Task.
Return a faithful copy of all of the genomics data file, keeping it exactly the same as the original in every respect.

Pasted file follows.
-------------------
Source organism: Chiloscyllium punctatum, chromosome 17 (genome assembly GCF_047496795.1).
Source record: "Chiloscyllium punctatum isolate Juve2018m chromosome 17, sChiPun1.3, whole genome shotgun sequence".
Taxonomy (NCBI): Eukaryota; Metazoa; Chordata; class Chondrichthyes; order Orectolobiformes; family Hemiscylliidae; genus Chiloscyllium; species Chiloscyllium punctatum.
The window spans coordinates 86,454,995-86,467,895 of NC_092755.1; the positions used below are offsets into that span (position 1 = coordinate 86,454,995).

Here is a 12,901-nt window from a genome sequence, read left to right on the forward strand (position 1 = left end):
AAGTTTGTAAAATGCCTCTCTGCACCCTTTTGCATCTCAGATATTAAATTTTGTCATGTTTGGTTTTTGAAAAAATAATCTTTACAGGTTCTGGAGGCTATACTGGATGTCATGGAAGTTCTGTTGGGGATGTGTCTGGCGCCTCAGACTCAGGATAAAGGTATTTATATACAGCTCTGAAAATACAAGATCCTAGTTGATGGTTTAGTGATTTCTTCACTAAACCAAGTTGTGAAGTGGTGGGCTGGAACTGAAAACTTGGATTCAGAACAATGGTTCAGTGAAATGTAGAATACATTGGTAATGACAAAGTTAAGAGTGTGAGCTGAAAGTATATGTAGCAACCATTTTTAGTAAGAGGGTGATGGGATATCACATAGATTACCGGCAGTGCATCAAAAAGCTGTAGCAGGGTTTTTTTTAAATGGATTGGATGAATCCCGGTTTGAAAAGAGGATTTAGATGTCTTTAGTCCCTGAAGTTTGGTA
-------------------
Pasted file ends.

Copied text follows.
Source organism: Chiloscyllium punctatum, chromosome 17 (genome assembly GCF_047496795.1).
Source record: "Chiloscyllium punctatum isolate Juve2018m chromosome 17, sChiPun1.3, whole genome shotgun sequence".
Taxonomy (NCBI): Eukaryota; Metazoa; Chordata; class Chondrichthyes; order Orectolobiformes; family Hemiscylliidae; genus Chiloscyllium; species Chiloscyllium punctatum.
The window spans coordinates 86,454,995-86,467,895 of NC_092755.1; the positions used below are offsets into that span (position 1 = coordinate 86,454,995).

Here is a 12,901-nt window from a genome sequence, read left to right on the forward strand (position 1 = left end):
AAGTTTGTAAAATGCCTCTCTGCACCCTTTTGCATCTCAGATATTAAATTTTGTCATGTTTGGTTTTTGAAAAAATAATCTTTACAGGTTCTGGAGGCTATACTGGATGTCATGGAAGTTCTGTTGGGGATGTGTCTGGCGCCTCAGACTCAGGATAAAGGTATTTATATACAGCTCTGAAAATACAAGATCCTAGTTGATGGTTTAGTGATTTCTTCACTAAACCAAGTTGTGAAGTGGTGGGCTGGAACTGAAAACTTGGATTCAGAACAATGGTTCAGTGAAATGTAGAATACATTGGTAATGACAAAGTTAAGAGTGTGAGCTGAAAGTATATGTAGCAACCATTTTTAGTAAGAGGGTGATGGGATATCACATAGATTACCGGCAGTGCATCAAAAAGCTGTAGCAGGGTTTTTTTTAAATGGATTGGATGAATCCCGGTTTGAAAAGAGGATTTAGATGTCTTTAGTCCCTGAAGTTTGGTA